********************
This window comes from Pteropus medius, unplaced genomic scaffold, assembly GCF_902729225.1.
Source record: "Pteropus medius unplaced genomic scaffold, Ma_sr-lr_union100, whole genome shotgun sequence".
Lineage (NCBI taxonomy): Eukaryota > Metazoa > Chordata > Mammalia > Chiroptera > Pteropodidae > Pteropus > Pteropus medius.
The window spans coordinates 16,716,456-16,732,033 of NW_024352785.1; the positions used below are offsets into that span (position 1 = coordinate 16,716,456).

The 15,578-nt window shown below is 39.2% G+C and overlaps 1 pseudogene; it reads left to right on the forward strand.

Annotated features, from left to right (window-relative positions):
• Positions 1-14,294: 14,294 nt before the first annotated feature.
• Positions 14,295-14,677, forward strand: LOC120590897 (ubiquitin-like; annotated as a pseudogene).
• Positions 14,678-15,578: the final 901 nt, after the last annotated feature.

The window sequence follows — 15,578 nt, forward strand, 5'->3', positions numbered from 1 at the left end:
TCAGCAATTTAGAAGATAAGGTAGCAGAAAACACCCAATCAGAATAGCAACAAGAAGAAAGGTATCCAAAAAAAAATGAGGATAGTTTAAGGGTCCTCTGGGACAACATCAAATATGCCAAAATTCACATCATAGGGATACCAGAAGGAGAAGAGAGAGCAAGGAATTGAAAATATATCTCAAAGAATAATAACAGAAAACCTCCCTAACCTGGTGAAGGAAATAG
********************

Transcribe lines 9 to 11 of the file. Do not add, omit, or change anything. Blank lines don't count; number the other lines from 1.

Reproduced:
• Positions 14,678-15,578: the final 901 nt, after the last annotated feature.

The window sequence follows — 15,578 nt, forward strand, 5'->3', positions numbered from 1 at the left end:
TCAGCAATTTAGAAGATAAGGTAGCAGAAAACACCCAATCAGAATAGCAACAAGAAGAAAGGTATCCAAAAAAAAATGAGGATAGTTTAAGGGTCCTCTGGGACAACATCAAATATGCCAAAATTCACATCATAGGGATACCAGAAGGAGAAGAGAGAGCAAGGAATTGAAAATATATCTCAAAGAATAATAACAGAAAACCTCCCTAACCTGGTGAAGGAAATAG